Cellular movement is key to life and in the case of intracellular parasites, provides a vital mechanism to gain access to the protected niche they require. The parasite Toxoplasma gondii is a model for a group of parasites called apicomplexans, which move by an actin-dependent process referred to as gliding motility. This form of motility is distinct from that used by ciliated or flagellated cells, and from the crawling behavior of amoeba and many mammalian cells.
A new paper demonstrates that the normally highly conserved protein actin is divergent in these parasites and that it displays unusual kinetic properties that result in formation of short unstable filaments, in contrast to the highly stable nature of mammalian actin. The findings reveal that the short dynamic nature of parasite actins is due to a small number of amino acid differences that affect stability of the filament. These properties are essential to normal parasite motility since reversion of these residues to match those seen in mammalian cells was detrimental to gliding movement. The dependence of parasites on rapid turnover of highly unstable actins renders them extremely sensitive to toxins that stabilize actin filaments, thus providing a potential target for development of specific intervention.
Evolutionarily Divergent, Unstable Filamentous Actin Is Essential for Gliding Motility in Apicomplexan Parasites. (2011) PLoS Pathog 7(10): e1002280. doi:10.1371/journal.ppat.1002280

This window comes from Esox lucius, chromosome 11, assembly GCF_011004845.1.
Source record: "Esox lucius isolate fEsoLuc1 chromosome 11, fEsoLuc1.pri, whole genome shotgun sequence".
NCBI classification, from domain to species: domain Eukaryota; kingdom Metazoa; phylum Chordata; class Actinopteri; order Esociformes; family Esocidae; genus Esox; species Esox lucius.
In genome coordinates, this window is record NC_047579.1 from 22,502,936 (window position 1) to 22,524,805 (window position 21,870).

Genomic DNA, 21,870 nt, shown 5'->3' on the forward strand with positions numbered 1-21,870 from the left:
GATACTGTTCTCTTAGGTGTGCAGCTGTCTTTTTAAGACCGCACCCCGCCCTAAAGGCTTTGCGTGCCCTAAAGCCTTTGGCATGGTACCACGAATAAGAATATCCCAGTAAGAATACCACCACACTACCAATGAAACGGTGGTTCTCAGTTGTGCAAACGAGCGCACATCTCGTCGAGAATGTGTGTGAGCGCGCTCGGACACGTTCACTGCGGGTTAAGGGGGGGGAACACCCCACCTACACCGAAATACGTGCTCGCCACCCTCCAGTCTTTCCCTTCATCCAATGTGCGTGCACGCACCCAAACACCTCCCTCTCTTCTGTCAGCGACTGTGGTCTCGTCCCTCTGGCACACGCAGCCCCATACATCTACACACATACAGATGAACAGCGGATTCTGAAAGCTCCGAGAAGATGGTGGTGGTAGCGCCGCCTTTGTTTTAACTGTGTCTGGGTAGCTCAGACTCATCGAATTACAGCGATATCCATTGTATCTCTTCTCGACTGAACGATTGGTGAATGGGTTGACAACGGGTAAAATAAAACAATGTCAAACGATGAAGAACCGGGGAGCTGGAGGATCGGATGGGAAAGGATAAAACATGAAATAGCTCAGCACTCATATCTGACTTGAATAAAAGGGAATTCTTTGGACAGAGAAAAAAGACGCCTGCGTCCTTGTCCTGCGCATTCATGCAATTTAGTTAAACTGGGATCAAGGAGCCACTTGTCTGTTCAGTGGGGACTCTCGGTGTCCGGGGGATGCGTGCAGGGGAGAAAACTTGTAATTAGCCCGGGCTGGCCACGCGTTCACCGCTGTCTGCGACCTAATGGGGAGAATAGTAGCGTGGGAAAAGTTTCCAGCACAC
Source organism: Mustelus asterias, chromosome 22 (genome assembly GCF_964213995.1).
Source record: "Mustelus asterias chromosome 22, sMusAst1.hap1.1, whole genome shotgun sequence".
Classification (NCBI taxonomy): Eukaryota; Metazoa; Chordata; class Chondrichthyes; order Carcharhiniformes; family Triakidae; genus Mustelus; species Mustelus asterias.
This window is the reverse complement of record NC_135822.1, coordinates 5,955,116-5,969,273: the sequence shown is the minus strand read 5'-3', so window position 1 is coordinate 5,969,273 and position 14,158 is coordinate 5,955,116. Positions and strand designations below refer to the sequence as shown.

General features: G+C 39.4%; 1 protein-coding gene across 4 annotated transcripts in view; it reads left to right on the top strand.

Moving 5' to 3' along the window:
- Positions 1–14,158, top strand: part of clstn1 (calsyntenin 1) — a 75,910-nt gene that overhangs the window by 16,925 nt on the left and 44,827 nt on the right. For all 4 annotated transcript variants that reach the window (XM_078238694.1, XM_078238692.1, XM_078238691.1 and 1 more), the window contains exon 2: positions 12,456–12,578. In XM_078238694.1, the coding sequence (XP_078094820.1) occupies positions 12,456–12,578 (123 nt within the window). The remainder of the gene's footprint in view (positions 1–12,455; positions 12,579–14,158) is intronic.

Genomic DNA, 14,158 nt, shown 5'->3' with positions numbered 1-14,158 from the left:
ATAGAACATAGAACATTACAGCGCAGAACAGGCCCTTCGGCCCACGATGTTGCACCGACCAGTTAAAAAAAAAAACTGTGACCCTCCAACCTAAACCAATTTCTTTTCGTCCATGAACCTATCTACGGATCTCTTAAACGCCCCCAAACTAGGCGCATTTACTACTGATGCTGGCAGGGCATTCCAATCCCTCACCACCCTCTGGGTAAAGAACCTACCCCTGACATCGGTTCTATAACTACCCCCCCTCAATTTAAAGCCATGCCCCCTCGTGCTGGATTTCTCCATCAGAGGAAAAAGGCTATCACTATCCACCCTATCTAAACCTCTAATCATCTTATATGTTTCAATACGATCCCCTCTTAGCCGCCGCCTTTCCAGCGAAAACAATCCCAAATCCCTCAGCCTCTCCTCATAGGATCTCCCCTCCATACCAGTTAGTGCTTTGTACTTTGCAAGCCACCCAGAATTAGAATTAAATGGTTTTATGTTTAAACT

Apicomplexan parasites rely on a novel form of actin-based motility called gliding, which depends on parasite actin polymerization, to migrate through their hosts and invade cells. However, parasite actins are divergent both in sequence and function and only form short, unstable filaments in contrast to the stability of conventional actin filaments. The molecular basis for parasite actin filament instability and its relationship to gliding motility remain unresolved. We demonstrate that recombinant Toxoplasma (TgACTI) and Plasmodium (PfACTI and PfACTII) actins polymerized into very short filaments in vitro but were induced to form long, stable filaments by addition of equimolar levels of phalloidin. Parasite actins contain a conserved phalloidin-binding site as determined by molecular modeling and computational docking, yet vary in several residues that are predicted to impact filament stability. In particular, two residues were identified that form intermolecular contacts between different protomers in conventional actin filaments and these residues showed non-conservative differences in apicomplexan parasites. Substitution of divergent residues found in TgACTI with those from mammalian actin resulted in formation of longer, more stable filaments in vitro. Expression of these stabilized actins in T. gondii increased sensitivity to the actin-stabilizing compound jasplakinolide and disrupted normal gliding motility in the absence of treatment. These results identify the molecular basis for short, dynamic filaments in apicomplexan parasites and demonstrate that inherent instability of parasite actin filaments is a critical adaptation for gliding motility.